Justine's Reviews > The Biology of Belief: Unleashing the Power of Consciousness, Matter and Miracles

The Biology of Belief by Bruce H. Lipton
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Dec 31, 2008

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In terms of epigenetics vs. genetics, Bruce Lipton leans much more towards genetics although he contradicts himself when he tries to apply his theory about biology to societies.

I loved his illustration of how cell membranes work -- using two pieces of bread, a large chunk of butter and olives! He makes it all intuitive.

He proves that the real brains of the cell is not the nucleus, as I was taught in 7th grade, but it is actually the membrane. The nucleus is more like the "gonads" -- as he calls it. It's not necessary for the cell to live. In fact, cells can live for up to 2 months without a nucleus, but without their membrane they die automatically.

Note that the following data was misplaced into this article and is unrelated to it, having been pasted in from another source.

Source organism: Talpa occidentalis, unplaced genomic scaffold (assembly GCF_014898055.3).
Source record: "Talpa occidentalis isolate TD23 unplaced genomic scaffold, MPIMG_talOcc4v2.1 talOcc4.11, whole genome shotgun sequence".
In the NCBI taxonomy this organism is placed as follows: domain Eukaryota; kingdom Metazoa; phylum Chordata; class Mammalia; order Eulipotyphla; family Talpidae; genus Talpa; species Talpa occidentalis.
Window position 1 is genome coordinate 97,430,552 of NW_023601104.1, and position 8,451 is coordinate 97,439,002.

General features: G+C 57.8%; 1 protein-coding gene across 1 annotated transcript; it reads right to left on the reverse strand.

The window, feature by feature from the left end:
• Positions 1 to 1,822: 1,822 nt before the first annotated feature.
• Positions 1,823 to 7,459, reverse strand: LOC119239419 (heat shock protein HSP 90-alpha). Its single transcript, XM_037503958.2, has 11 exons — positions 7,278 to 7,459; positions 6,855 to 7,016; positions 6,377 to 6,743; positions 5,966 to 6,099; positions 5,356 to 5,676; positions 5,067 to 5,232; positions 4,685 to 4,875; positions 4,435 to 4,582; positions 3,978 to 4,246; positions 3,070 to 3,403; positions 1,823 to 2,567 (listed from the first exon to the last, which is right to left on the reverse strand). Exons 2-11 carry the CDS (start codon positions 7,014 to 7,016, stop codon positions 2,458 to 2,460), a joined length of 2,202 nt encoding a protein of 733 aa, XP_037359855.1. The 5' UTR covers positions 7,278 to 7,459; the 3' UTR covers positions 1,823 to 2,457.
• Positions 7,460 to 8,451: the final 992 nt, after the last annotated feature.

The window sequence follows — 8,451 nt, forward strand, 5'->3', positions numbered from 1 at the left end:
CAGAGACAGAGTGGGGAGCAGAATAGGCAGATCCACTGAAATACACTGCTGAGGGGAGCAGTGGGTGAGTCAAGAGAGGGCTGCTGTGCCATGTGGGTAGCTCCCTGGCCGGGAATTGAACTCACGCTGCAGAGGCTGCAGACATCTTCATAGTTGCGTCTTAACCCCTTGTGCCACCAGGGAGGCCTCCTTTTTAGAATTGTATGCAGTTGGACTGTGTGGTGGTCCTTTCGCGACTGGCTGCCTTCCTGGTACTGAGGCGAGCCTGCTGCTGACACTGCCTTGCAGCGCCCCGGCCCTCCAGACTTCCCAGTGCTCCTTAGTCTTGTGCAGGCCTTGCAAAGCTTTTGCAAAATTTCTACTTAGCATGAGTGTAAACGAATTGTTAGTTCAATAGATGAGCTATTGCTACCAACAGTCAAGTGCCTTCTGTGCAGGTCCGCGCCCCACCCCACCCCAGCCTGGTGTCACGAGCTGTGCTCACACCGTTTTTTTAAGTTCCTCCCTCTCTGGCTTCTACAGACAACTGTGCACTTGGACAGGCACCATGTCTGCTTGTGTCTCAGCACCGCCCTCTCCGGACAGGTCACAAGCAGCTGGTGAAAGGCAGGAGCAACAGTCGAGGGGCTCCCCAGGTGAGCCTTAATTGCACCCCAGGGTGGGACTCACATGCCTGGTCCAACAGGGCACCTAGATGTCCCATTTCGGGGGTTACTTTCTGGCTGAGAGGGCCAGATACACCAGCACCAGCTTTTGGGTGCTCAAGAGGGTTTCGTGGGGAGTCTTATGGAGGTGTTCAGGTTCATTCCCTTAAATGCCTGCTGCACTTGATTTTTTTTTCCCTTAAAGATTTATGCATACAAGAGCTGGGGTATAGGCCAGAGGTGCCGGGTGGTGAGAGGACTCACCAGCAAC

It was interesting to learn tidbits about what I don't know --I'll need to check out a quantum physics book next. He makes a damn good case that biologists lack of understanding of quantum physics causes them to disregard the effects of energy on our cells.

However, in the Epilogue, Lipton starts to make connections to greater society and the ecosystem, mentioning that we need to have a communitarian (centrally controlled) system where we aren't warring with each other. Living peacefully.

Then in one of his examples he mentioned how a group of violent chimpanzees managed to reform when the most aggressive males ate some bad meat which killed them, leaving the women and less aggressive men to form a more peaceful society.

But in the previous sentence he advocates for accepting everyone in the world as they are. Doesn't this seem like a contradiction to say that we must remove the violent/aggressive elements in society while accepting them?

His ideas on biology are intriguing but I don't think that he is quite skilled at making assessments about political-economy, international relations, and other social science issues.
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